“Never doubt that a small group of thoughtful, committed citizens can change the world. Indeed, it is the only thing that ever has.” - Margaret Mead
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You’re invited.. 

Join us for a fun night featuring some awesome Napa Green wineries! Link in profile for tickets. 🎵🍷

📍: @complinewineshop 
🗓️: Thursday 6/18/24 7:00-9:00pm
🎟️: Linked in profile
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Plan your tasting at the beautiful new Garden Pavilion at Napa Green Champion winery @whitehalllane! 

Help support Napa Green while sipping on delicious Sauvignon Blanc and Merlot amongst the scenic views. Cheers to Climate Smart Wines! 🍷

#napavalley #winereels #sustainability #winetasting #winetrip #visitnapavalley #cheers #vineyardviews #winelovers
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Plan your trip to @cliffamily this August for our ‘Cheers to Climate Smart Wines’ campaign! 

Clif Family Winery & Farm will be creating a beautiful food and wine tasting menu for the month of August with a percentage going straight to support Napa Green! 

Plan your visit to the tasting room, food truck or gorgeous Enoteca Private Tasting Salon in August to enjoy great food & wine while helping to support this important initiative!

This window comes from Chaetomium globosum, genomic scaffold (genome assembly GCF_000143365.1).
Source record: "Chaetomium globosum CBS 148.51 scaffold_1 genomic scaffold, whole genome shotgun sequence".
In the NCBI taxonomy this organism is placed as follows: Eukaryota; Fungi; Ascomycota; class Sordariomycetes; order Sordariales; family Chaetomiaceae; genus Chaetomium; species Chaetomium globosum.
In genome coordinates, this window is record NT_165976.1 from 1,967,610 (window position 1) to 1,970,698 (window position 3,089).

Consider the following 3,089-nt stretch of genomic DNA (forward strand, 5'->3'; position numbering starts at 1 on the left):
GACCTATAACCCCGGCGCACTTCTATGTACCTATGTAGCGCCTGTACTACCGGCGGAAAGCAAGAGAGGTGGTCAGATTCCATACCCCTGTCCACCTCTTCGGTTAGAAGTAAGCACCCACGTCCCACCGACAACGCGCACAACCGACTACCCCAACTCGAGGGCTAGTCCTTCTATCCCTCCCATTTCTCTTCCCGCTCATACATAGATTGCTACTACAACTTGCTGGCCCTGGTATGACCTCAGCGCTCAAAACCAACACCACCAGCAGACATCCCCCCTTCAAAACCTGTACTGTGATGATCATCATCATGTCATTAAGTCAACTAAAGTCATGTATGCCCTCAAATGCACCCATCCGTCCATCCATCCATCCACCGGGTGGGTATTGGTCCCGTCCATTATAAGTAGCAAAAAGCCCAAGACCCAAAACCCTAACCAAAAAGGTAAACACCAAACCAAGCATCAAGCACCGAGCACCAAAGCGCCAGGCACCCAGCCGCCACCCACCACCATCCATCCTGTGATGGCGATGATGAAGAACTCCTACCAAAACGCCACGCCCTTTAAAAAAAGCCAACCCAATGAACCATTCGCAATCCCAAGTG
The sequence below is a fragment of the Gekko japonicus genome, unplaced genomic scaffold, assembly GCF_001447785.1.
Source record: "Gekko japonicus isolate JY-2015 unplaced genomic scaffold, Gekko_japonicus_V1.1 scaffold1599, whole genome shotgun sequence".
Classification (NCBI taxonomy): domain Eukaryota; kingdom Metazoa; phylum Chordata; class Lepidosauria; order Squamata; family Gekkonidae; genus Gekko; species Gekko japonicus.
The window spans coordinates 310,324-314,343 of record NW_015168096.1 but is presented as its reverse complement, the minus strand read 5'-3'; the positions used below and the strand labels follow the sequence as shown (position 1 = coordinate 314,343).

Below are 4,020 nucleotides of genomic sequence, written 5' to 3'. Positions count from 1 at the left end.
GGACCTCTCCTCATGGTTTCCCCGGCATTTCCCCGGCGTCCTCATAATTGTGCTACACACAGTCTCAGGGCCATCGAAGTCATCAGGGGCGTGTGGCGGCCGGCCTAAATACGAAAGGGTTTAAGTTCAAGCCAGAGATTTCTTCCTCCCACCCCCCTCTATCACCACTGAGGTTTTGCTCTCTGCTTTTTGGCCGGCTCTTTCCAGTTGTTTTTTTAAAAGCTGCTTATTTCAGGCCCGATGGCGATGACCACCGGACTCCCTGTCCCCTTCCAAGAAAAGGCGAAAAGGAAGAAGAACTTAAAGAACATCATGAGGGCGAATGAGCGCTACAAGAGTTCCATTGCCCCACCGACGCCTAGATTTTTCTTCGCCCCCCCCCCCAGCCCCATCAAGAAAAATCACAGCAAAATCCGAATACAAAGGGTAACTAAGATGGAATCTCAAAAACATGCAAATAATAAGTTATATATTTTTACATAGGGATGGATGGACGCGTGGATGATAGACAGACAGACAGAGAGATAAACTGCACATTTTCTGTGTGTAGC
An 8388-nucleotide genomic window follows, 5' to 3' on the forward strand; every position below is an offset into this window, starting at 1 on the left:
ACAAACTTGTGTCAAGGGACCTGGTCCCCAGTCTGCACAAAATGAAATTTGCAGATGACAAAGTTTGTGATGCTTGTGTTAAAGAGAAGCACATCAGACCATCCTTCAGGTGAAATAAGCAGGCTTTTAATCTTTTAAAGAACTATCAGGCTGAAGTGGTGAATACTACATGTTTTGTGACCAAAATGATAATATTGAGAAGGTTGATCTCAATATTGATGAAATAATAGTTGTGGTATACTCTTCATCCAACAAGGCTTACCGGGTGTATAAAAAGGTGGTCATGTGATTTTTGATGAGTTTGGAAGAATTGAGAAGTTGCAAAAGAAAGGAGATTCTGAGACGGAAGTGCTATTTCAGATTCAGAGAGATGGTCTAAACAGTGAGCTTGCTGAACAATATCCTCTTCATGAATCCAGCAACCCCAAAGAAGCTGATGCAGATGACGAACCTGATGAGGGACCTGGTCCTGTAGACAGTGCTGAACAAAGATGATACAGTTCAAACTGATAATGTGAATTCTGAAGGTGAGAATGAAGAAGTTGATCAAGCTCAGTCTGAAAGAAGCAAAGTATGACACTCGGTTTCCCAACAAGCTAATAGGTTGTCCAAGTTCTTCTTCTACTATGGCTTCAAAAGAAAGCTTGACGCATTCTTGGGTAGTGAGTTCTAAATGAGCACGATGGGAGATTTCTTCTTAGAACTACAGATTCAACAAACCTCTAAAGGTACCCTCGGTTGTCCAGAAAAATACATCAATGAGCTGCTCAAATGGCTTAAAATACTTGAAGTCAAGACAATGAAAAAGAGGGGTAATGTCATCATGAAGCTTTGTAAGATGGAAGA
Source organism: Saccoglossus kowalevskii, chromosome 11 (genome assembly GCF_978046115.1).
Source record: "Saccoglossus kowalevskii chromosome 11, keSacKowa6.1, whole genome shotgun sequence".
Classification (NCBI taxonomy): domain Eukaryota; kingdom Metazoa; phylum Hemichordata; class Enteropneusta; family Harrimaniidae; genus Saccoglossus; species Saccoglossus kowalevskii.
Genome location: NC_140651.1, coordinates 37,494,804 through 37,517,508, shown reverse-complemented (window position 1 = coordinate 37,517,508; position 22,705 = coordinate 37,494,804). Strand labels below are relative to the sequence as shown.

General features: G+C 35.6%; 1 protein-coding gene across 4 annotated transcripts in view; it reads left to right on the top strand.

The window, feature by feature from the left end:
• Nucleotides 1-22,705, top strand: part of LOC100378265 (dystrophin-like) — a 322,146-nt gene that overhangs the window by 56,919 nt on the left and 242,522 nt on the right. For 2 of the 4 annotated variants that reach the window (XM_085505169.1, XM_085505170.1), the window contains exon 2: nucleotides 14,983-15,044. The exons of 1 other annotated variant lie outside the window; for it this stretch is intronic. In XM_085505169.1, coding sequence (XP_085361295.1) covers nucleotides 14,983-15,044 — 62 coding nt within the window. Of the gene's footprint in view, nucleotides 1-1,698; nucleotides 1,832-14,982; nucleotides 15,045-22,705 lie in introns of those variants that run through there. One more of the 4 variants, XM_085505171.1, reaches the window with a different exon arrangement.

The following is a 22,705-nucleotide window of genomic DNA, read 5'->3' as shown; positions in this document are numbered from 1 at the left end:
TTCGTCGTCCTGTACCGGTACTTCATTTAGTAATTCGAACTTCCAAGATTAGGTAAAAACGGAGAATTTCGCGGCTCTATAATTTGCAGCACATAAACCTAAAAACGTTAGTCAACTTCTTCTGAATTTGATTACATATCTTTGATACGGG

#napavalley #sustainability #napa #cheers #winereels #winetasting #visitnapavalley #winebusiness #wineindustry #winetrip
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We’re thrilled to announce our ‘Cheers to Climate Smart Wines’ campaign starting in August! 

Several of our champion members will be curating special offerings to support Napa Green and highlight the brilliant work being done in Climate Action here in Napa Valley. 

Join us this August and visit @spottswoodewinery & @mkshepp!
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Economics of Organics on June 25th at @grgichhills. Register at the link in our bio. 

🎙️: @soilrainandhope 
🎞️: @mvino1
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Seeking third party auditors! Email for full details!
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Have you been to Napa Green Certified @boeschenvineyards yet?
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Team Green outing today at the stunning @boeschenvineyards as we celebrate big things that we can’t wait to share with you! 🌿
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One of the main resistances to phasing out glyphosate is increased labor and equipment costs. However, the costs of herbicides and fertilizers have risen dramatically, so increased labor demands can be offset by reduced supply chain purchases.